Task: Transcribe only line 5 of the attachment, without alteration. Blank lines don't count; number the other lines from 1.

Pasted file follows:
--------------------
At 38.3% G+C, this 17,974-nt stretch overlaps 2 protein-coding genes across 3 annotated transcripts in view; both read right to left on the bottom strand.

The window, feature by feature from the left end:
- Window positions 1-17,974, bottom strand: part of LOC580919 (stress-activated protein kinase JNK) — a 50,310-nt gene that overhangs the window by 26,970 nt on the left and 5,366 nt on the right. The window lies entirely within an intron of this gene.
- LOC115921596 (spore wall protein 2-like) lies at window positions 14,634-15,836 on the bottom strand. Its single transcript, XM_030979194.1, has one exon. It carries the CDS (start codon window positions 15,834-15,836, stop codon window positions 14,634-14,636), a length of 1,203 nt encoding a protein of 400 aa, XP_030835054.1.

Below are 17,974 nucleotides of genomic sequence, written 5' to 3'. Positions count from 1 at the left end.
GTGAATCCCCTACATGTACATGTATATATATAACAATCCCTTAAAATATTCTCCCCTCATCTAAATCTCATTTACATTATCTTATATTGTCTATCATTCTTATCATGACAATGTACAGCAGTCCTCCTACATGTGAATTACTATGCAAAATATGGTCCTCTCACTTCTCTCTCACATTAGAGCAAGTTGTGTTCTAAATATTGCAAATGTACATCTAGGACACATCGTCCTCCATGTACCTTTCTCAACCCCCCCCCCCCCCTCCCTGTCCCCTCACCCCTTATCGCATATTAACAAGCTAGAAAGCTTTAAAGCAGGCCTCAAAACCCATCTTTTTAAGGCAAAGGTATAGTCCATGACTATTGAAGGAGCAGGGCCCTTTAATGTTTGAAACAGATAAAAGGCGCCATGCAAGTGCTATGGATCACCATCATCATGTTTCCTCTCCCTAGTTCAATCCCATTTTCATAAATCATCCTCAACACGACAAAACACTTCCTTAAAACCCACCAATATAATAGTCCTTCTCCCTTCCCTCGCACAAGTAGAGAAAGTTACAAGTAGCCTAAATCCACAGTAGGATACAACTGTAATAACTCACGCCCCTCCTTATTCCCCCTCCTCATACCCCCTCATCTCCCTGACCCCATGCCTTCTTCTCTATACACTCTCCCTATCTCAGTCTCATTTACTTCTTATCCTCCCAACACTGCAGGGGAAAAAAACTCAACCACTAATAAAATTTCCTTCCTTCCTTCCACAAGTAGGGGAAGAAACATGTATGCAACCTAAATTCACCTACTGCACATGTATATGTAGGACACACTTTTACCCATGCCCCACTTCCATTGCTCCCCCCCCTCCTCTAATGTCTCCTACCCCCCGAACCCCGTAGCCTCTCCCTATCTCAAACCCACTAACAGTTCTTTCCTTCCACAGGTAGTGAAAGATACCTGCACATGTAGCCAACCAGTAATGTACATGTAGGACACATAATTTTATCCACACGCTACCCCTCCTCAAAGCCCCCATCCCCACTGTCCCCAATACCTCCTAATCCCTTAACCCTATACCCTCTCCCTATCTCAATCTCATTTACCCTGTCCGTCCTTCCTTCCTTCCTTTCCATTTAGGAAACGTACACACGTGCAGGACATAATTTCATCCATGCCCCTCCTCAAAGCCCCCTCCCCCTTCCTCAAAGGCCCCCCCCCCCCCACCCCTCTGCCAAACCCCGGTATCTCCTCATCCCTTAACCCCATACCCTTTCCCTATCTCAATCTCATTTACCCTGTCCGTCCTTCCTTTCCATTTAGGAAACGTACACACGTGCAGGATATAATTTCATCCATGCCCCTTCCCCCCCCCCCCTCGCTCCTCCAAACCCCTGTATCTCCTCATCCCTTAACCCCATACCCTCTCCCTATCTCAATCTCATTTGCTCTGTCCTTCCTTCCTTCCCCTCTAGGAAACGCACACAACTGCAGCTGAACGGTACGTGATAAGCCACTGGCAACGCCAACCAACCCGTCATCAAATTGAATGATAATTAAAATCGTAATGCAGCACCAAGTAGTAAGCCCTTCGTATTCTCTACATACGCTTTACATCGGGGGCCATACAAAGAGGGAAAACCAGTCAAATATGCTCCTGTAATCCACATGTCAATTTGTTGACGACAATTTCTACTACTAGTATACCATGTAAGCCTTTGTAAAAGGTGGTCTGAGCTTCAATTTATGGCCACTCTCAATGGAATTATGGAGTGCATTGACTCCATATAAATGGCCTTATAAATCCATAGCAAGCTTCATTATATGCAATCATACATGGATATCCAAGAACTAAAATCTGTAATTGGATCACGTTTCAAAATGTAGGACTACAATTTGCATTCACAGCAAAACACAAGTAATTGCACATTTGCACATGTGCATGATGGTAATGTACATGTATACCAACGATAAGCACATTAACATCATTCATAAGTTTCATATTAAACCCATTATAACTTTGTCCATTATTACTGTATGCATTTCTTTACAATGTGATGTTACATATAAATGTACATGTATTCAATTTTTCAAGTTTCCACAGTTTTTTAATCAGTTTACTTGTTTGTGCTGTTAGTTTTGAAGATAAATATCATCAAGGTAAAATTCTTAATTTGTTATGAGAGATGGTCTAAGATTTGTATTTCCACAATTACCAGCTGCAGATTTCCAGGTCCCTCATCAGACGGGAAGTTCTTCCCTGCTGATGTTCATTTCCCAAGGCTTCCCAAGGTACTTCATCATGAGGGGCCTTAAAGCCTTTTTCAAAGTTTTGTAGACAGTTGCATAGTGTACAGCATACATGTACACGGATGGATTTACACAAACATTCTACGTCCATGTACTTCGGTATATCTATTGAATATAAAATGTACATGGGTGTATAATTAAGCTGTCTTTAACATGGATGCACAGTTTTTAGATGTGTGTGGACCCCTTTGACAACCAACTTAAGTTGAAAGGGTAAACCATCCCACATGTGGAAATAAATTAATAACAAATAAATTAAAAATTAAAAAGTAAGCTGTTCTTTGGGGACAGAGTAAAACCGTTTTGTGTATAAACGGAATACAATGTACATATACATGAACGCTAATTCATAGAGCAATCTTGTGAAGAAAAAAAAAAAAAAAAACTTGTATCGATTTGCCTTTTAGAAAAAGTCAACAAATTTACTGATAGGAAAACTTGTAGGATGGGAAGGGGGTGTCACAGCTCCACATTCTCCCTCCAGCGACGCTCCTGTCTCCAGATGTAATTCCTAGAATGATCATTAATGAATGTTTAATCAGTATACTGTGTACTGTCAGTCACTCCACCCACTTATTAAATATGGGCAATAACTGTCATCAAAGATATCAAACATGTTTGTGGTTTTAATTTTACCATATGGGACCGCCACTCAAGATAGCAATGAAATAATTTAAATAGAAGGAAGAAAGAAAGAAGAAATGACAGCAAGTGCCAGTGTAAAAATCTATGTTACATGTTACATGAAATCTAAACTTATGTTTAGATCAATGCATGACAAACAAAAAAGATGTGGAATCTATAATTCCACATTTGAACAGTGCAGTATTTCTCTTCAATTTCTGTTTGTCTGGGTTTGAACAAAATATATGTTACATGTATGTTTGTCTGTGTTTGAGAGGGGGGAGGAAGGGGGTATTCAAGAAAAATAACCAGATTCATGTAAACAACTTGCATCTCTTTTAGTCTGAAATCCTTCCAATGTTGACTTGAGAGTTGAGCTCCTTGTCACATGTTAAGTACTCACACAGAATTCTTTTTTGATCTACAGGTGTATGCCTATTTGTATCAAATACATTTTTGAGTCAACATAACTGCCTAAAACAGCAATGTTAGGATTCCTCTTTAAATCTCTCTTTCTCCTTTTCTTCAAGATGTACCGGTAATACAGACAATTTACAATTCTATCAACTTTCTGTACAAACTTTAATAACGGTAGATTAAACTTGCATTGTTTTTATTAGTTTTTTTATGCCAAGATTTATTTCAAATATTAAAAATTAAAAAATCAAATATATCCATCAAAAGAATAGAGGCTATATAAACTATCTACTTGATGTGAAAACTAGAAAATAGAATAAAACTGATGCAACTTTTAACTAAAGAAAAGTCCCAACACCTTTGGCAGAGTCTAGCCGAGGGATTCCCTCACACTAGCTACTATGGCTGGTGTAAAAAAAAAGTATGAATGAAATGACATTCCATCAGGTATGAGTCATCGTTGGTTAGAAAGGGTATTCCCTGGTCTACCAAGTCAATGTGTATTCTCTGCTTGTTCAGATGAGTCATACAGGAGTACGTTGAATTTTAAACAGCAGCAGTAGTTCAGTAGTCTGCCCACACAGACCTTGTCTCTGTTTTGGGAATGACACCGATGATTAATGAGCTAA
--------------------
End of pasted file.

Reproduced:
Below are 17,974 nucleotides of genomic sequence, written 5' to 3'. Positions count from 1 at the left end.